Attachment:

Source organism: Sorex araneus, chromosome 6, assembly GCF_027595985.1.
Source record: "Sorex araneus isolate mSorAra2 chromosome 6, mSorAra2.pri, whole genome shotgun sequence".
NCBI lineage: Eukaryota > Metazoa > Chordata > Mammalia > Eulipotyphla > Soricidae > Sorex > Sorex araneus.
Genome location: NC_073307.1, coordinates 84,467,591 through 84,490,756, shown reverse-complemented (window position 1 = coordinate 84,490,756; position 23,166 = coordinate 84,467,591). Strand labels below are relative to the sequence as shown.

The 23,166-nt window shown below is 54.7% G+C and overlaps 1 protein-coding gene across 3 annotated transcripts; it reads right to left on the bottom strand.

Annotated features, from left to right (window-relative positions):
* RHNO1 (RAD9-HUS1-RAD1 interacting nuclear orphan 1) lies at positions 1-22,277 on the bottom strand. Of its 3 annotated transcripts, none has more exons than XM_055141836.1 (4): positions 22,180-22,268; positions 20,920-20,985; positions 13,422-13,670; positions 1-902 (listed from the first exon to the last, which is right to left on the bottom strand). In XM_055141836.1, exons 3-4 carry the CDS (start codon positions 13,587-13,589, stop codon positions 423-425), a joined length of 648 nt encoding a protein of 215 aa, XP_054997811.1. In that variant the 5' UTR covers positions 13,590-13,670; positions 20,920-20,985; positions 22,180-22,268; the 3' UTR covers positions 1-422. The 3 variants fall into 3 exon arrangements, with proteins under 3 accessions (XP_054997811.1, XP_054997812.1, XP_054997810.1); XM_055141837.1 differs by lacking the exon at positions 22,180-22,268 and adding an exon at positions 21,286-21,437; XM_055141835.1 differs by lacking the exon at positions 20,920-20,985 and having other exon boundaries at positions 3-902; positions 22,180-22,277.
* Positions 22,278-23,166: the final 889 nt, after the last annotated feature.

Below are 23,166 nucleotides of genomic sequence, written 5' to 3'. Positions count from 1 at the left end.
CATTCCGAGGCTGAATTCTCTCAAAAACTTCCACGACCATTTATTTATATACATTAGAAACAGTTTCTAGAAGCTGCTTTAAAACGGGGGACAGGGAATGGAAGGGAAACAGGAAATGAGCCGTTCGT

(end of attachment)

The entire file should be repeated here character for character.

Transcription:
Source organism: Sorex araneus, chromosome 6, assembly GCF_027595985.1.
Source record: "Sorex araneus isolate mSorAra2 chromosome 6, mSorAra2.pri, whole genome shotgun sequence".
NCBI lineage: Eukaryota > Metazoa > Chordata > Mammalia > Eulipotyphla > Soricidae > Sorex > Sorex araneus.
Genome location: NC_073307.1, coordinates 84,467,591 through 84,490,756, shown reverse-complemented (window position 1 = coordinate 84,490,756; position 23,166 = coordinate 84,467,591). Strand labels below are relative to the sequence as shown.

The 23,166-nt window shown below is 54.7% G+C and overlaps 1 protein-coding gene across 3 annotated transcripts; it reads right to left on the bottom strand.

Annotated features, from left to right (window-relative positions):
* RHNO1 (RAD9-HUS1-RAD1 interacting nuclear orphan 1) lies at positions 1-22,277 on the bottom strand. Of its 3 annotated transcripts, none has more exons than XM_055141836.1 (4): positions 22,180-22,268; positions 20,920-20,985; positions 13,422-13,670; positions 1-902 (listed from the first exon to the last, which is right to left on the bottom strand). In XM_055141836.1, exons 3-4 carry the CDS (start codon positions 13,587-13,589, stop codon positions 423-425), a joined length of 648 nt encoding a protein of 215 aa, XP_054997811.1. In that variant the 5' UTR covers positions 13,590-13,670; positions 20,920-20,985; positions 22,180-22,268; the 3' UTR covers positions 1-422. The 3 variants fall into 3 exon arrangements, with proteins under 3 accessions (XP_054997811.1, XP_054997812.1, XP_054997810.1); XM_055141837.1 differs by lacking the exon at positions 22,180-22,268 and adding an exon at positions 21,286-21,437; XM_055141835.1 differs by lacking the exon at positions 20,920-20,985 and having other exon boundaries at positions 3-902; positions 22,180-22,277.
* Positions 22,278-23,166: the final 889 nt, after the last annotated feature.

Below are 23,166 nucleotides of genomic sequence, written 5' to 3'. Positions count from 1 at the left end.
CATTCCGAGGCTGAATTCTCTCAAAAACTTCCACGACCATTTATTTATATACATTAGAAACAGTTTCTAGAAGCTGCTTTAAAACGGGGGACAGGGAATGGAAGGGAAACAGGAAATGAGCCGTTCGT